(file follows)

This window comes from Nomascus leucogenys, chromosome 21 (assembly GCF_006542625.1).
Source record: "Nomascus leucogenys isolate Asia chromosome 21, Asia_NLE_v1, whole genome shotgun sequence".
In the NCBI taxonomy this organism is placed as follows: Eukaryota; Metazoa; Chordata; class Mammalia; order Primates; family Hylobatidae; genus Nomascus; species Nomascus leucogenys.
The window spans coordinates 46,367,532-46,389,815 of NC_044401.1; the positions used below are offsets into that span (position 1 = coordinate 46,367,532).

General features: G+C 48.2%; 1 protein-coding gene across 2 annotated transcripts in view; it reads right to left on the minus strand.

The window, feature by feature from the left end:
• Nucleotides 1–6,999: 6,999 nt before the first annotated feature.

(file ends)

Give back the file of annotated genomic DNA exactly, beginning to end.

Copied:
This window comes from Nomascus leucogenys, chromosome 21 (assembly GCF_006542625.1).
Source record: "Nomascus leucogenys isolate Asia chromosome 21, Asia_NLE_v1, whole genome shotgun sequence".
In the NCBI taxonomy this organism is placed as follows: Eukaryota; Metazoa; Chordata; class Mammalia; order Primates; family Hylobatidae; genus Nomascus; species Nomascus leucogenys.
The window spans coordinates 46,367,532-46,389,815 of NC_044401.1; the positions used below are offsets into that span (position 1 = coordinate 46,367,532).

General features: G+C 48.2%; 1 protein-coding gene across 2 annotated transcripts in view; it reads right to left on the minus strand.

The window, feature by feature from the left end:
• Nucleotides 1–6,999: 6,999 nt before the first annotated feature.